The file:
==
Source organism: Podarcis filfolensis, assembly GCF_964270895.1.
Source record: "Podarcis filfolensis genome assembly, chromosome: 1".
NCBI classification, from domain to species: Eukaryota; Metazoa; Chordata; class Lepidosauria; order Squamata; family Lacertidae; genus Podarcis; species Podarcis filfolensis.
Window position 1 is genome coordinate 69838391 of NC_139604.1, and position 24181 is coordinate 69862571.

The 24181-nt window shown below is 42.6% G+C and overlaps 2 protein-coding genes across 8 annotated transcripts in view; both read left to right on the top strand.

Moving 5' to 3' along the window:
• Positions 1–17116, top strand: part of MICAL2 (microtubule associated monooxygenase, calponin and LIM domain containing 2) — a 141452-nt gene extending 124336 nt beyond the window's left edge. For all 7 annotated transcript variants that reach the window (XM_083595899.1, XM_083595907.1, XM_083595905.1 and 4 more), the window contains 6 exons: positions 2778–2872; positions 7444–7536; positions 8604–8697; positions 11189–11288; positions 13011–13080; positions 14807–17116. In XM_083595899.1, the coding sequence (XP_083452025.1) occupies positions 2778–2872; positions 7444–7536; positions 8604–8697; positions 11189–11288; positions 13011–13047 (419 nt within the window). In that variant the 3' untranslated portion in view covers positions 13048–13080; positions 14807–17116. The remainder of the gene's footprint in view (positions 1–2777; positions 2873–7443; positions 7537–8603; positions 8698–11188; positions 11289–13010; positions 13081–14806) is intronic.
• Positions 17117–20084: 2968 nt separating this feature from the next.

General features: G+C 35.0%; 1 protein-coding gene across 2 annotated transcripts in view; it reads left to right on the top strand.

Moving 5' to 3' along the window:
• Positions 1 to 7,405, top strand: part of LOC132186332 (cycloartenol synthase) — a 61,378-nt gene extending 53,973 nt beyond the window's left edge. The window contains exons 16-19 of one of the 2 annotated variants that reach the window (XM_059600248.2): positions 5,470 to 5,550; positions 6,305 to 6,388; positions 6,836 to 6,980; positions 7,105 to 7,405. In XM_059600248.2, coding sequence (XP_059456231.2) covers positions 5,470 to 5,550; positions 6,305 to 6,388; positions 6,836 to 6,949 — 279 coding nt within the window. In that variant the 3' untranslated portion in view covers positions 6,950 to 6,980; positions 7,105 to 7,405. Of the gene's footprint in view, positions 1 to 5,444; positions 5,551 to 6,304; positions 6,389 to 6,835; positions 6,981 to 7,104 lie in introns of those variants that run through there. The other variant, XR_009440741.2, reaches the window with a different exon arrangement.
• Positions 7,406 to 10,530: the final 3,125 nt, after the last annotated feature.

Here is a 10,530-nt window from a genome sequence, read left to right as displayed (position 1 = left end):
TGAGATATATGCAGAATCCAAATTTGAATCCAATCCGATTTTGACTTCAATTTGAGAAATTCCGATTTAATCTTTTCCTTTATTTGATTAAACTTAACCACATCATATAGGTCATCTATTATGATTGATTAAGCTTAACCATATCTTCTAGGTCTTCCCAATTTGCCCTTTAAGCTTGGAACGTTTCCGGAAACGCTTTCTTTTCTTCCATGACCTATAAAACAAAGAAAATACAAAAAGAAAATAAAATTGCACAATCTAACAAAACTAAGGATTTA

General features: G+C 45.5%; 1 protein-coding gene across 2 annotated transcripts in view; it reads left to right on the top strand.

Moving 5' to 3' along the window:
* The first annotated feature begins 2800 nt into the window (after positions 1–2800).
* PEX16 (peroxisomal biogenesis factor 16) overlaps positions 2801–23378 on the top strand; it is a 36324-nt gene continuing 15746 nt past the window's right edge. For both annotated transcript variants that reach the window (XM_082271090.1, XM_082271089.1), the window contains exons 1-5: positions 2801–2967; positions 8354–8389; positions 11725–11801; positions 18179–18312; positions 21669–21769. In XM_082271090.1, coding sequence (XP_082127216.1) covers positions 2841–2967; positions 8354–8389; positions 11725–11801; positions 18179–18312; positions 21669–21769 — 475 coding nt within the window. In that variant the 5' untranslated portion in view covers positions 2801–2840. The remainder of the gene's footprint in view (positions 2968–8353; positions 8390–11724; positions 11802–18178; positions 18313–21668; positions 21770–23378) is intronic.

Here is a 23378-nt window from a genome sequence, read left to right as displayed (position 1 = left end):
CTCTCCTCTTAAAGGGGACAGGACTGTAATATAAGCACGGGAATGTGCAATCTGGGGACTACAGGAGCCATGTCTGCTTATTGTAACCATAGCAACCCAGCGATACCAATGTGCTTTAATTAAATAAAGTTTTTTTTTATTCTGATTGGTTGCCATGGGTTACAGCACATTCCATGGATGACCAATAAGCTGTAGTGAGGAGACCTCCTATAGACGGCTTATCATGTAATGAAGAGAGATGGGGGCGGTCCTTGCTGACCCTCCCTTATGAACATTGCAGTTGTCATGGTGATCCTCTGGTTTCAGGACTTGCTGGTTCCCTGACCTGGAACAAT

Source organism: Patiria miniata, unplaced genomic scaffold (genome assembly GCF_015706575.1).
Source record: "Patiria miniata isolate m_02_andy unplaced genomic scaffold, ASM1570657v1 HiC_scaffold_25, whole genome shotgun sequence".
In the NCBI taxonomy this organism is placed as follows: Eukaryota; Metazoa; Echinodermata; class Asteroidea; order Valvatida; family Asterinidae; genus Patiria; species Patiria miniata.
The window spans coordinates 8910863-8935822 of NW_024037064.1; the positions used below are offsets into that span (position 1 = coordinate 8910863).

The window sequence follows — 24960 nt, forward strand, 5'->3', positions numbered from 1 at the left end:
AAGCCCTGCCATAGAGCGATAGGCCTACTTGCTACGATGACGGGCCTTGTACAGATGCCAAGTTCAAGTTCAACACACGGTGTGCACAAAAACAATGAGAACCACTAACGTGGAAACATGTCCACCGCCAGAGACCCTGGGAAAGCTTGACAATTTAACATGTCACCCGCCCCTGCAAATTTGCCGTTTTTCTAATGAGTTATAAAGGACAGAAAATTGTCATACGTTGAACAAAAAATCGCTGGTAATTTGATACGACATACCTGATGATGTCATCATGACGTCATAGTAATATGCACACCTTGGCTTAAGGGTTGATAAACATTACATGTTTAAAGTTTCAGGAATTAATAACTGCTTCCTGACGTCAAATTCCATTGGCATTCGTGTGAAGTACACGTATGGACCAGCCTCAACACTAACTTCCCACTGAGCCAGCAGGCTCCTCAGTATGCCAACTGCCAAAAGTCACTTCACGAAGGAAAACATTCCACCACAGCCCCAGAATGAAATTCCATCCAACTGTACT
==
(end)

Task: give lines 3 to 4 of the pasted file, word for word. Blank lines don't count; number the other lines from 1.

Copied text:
NCBI classification, from domain to species: Eukaryota; Metazoa; Chordata; class Lepidosauria; order Squamata; family Lacertidae; genus Podarcis; species Podarcis filfolensis.
Window position 1 is genome coordinate 69838391 of NC_139604.1, and position 24181 is coordinate 69862571.